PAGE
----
The Peregrine Consort story begins back in the early 1990s, when I took a graduate course in J.S. Bach at Boston University with Dr. Joel Sheveloff. At the time this repertoire seemed underperformed and fresh, even though the complete Cantatas had already been recorded, and ensembles existed in the Boston area that performed them regularly. Recently hired as Organist at Lutheran Church of the Redeemer in Woburn, Massachusetts, I thought it might be exciting to perform one, so, for the church's one hundredth anniversary, I proposed a performance of Cantata 80 using a pick-up group of instrumentalists and (one-to-a-part) singers. The event was far more work than I thought it would be, but it was an honor, and fascinating to be able to lead a period-instrument ensemble.
For two decades, the idea of forming an ensemble to perform the Cantatas stayed on the back burner. Other endeavors and responsibilities came and went, but on the back burner the dream continued to stew. Sometime in 2014, while I still served as organist at Redeemer, then Pastor Cindy Jacobsen encouraged me to seriously explore new creative ventures. Of the likely possibilities, a Bach Cantata ensemble seemed the most viable. At this time I mentioned my nascent plan to violist/violinist Anne Black, who, to my surprise and delight, offered to help. After carefully pondering how best to proceed, we began to bring forth the idea of an ensemble of the finest musicians in the region who would travel to various locations primarily in the Boston suburbs. Working with our own community of supporters, donations would go toward future programming which would be free and open to the public. Events would be planned most often in partnership with religious institutions.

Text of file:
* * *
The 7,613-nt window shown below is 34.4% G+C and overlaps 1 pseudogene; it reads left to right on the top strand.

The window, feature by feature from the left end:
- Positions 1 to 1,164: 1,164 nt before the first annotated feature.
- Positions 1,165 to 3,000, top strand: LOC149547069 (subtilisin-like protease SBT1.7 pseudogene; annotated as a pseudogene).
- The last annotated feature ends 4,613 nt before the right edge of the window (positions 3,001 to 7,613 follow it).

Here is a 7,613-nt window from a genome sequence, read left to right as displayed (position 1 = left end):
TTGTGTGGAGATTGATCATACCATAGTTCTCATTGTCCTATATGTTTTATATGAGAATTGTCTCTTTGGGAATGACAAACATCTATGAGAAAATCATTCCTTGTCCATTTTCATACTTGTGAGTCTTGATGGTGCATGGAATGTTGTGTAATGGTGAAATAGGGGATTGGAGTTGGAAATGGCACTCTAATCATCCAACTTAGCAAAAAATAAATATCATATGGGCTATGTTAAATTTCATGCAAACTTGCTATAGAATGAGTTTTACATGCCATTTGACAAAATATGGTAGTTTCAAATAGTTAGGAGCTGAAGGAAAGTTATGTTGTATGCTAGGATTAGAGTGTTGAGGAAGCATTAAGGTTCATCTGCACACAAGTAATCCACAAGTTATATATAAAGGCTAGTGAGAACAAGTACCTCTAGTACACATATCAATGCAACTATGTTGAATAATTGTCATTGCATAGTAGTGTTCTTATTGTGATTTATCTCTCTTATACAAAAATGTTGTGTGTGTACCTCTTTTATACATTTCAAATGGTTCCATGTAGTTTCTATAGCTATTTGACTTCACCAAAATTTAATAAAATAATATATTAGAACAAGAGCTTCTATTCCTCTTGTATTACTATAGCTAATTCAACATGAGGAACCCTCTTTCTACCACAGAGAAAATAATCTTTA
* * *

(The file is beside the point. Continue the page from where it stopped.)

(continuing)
We conducted a Kickstarter campaign in the Fall of 2014, and surpassed our goal, which allowed us to present Cantata 51, one of those requiring the smallest number of personnel. The successful event, held in May of 2015 at Redeemer, had a very good turn-out, although even more would likely have come but for a severe rainstorm that started one hour before! This was enough to demonstrate the real desire for Bach Cantata performances in the region. Almost without realizing it, we had formed (or stumbled upon) a community of supporters. In retrospect it seems odd that we didn't realize the potential for this years ago. The Bach Cantatas number among the great icons of sacred art. As long as there are people who can attend Cantata performances, an audience for them will appear.
From the beginning we have striven to present the Cantatas in a way that both provides respectful context for their essential, historical Christian nature, while also allowing their inherent broad appeal to unfold for a diverse assembly. These works memorably address universal themes, while presenting a rich variety of expressive detail. We contend that an evening "Cantata Vespers" will usually form a most effective context for them.
The ongoing involvement of our supporters remains vital for our existence. Inevitably, each of our performances will present a significant financial challenge. Fundraising campaigns appear on our website, and our donors are kept well informed through our newsletter and social media posts. We welcome you to follow us, and to consider supporting our work. Our story has just begun!
Gary & Jane Widiger
Anita Lofgren-Chung & Paul Chung
John W. Ehrlich
Sue Stevens & John Donald
Gordon S Bernstein
Ellen Carlson & Andy Dunmire
Susan & Drew Palmer
Michael Shea Carlson
Meredith A. Allen
Holly E. Mockovak
Shari Lynn Bence